By changing parts of the code to operate on EAX-EDI I was able to get within 1 byte to my goal, but for the last stretch I had to resort to more risky modification involving using CDQ (1 byte opcode) instead of XOR EDX, EDX (2 bytes). They are equivalent, assuming we’re operating on positive numbers, which luckily was the case here. Surprisingly, x86 version was somewhat easier, I could not use “smaller” registers, but generated code was a little bit redundant, so I modified the algorithm slightly to do the same thing, but with less instructions.
Getting the final opcodes was trivial for x86, I simply used inline assembly and copy-pasted from the disassembly window. Could not do the same for x64 as MSVC does not support inline assembly in this mode (intrinsics only). Looking back, I should have just downloaded some x64 assembler, but if I did – I would not have discovered ODA. It’s great online disassembler supporting every platform you’ve ever coded for and a bunch you’ve never heard about. My only complaint is it sometimes takes a while to realize that opcodes have changed and still shows you the old code, but other than that – it’s simply awesome. x64 encoding is not terribly user friendly, especially when you need to generate instructions like INC BYTE PTR [R12+0x4], but I kept plowing through. Intel’s manuals are a good starting point, but I found OSDev Wiki to be a more concise reference.
For the actual editing I’ve used HTE for x86. It probably pushes the definition of oldschool a little bit too far (no mouse support…), but has a built-in disassembler, so that I could immediately verify my changes made sense. Could not find any hex editor/disassembler for 64-bits, so used my trusty xvi32 and the debugger for verification.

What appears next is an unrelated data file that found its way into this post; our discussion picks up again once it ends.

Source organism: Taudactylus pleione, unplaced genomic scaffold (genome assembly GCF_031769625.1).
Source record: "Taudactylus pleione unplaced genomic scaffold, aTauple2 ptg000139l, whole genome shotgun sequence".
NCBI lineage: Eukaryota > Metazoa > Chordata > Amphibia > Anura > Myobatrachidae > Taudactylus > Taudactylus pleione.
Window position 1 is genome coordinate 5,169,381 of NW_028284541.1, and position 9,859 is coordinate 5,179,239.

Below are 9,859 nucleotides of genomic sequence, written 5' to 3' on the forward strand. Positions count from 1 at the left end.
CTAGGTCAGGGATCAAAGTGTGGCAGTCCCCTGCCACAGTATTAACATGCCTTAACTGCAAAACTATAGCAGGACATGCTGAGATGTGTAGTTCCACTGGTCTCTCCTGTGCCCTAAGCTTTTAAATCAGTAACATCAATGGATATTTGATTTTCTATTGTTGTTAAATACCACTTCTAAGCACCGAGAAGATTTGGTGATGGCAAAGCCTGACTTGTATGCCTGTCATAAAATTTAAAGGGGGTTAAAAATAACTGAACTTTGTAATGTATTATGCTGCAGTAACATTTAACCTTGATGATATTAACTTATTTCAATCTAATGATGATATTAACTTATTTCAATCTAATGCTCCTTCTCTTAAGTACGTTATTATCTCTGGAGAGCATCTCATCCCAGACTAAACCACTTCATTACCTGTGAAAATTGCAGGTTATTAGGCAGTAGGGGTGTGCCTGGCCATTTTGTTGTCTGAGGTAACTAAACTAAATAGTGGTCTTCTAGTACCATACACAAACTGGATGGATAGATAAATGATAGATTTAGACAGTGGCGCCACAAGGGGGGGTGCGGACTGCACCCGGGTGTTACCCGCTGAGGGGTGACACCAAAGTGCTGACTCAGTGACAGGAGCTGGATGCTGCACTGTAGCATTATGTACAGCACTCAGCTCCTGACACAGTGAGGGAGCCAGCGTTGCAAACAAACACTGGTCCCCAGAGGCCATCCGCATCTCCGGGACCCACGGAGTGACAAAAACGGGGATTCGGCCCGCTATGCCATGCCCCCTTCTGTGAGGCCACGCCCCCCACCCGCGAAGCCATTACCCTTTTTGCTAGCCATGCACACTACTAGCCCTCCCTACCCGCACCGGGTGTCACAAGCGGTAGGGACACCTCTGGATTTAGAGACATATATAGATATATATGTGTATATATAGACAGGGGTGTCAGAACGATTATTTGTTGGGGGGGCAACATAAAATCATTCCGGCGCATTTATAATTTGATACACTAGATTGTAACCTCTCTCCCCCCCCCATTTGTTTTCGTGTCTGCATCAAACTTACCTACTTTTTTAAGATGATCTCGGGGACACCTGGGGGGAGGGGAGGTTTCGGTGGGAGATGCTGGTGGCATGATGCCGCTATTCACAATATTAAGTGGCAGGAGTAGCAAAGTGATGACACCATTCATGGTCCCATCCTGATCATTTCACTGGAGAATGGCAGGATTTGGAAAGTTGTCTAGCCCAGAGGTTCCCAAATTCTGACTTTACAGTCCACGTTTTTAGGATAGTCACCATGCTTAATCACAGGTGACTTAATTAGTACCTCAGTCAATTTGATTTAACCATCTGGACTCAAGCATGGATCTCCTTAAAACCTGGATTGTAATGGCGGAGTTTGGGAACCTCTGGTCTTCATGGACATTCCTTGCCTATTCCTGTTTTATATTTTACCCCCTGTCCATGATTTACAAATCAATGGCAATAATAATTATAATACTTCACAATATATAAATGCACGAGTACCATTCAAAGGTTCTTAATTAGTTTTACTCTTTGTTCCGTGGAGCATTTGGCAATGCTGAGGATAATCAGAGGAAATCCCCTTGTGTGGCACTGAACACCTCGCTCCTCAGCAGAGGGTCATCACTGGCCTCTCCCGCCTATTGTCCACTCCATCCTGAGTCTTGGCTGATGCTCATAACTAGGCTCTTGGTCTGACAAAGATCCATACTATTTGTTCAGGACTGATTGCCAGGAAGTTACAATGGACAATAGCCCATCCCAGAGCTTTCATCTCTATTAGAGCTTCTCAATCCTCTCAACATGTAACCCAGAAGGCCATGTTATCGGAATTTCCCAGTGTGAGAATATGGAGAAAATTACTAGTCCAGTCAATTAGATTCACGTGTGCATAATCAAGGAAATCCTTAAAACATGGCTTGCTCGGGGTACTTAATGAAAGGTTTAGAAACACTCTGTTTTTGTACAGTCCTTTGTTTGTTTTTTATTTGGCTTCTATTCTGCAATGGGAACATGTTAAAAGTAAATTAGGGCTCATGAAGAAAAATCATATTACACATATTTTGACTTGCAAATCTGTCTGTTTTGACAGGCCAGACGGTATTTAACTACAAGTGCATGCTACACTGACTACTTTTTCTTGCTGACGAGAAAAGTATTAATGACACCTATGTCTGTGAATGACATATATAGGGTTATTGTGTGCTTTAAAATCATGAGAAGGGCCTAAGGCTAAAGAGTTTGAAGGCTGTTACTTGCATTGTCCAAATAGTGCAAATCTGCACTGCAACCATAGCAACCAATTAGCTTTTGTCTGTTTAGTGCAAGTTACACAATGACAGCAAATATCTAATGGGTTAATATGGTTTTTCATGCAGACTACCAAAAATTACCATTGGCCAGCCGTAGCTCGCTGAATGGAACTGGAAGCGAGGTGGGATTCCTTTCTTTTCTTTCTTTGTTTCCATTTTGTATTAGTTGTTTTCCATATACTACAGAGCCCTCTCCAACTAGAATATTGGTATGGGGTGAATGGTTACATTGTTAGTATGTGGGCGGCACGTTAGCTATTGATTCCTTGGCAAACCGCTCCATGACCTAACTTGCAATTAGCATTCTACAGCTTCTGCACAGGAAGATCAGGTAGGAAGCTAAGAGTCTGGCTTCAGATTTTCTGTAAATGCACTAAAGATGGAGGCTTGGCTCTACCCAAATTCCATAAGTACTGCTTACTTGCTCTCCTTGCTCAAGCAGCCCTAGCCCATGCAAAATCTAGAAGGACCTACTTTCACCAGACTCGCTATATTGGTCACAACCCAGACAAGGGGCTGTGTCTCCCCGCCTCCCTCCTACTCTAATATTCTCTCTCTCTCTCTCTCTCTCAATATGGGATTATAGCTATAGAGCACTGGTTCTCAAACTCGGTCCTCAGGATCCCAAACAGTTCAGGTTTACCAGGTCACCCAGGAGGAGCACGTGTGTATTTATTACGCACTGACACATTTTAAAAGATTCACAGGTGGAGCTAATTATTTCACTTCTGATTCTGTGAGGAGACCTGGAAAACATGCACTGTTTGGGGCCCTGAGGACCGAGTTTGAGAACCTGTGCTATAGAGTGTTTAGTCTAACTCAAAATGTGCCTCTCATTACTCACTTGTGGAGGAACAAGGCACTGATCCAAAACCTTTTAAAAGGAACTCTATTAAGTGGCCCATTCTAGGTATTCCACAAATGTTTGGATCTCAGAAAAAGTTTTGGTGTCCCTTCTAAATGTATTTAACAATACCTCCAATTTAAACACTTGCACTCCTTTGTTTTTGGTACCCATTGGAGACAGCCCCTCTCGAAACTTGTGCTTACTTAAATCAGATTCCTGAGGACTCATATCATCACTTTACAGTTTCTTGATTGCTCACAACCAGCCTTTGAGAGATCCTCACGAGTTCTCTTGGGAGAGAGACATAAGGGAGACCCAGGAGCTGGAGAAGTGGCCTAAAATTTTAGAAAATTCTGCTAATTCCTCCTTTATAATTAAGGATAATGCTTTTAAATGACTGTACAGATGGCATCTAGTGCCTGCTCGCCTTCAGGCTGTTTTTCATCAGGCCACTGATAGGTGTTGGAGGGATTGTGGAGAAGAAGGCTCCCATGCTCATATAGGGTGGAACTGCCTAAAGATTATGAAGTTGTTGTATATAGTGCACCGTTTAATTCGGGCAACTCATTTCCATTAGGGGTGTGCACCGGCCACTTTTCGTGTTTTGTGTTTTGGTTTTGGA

This brings us to the last point — how to set a breakpoint in an unknown piece of code, no function name, no symbols. Well, immediate window to the rescue! (Side note: I feel this is probably one of the most underappreciated features of Visual Studio. IME many of programmers complaining about MSVC debugger either do not use it often enough or do not use it to full potential). We know the opcodes, we can search for them in memory. Start with getting address range of the module you’re interested in (open Modules window, copy-paste). Now, in the immediate window we can use the memory search command. For example, let’s assume you’re looking for the mov ecx, eax instruction (in real life scenario, you’d probably want to choose something less common obviously) and you’re module address range is 0x003D0000-0x0044B000:
.S -W 0x003D0000 0x0044B000 0xc88b (-W = 16-bit number, -D = 32-bit).
All that’s left to do is opening the disassembly window and copy-pasting addresses returned by .S command (hopefully not too many of them) into the ‘Address’ field one-by-one. Shouldn’t take long to find a function we’re looking for. That was the last stage of my experiment, I could now verify the code was indeed running, I was able to modify data on the fly, prove that it did crash upon encountering zero in the array (remember, I have never actually experienced this bug myself, it’s all based on user error reports, hoping to just run into it was a fool’s errand). More importantly, I could verify it was no longer crashing after my changes and introduced no noticeable side effects.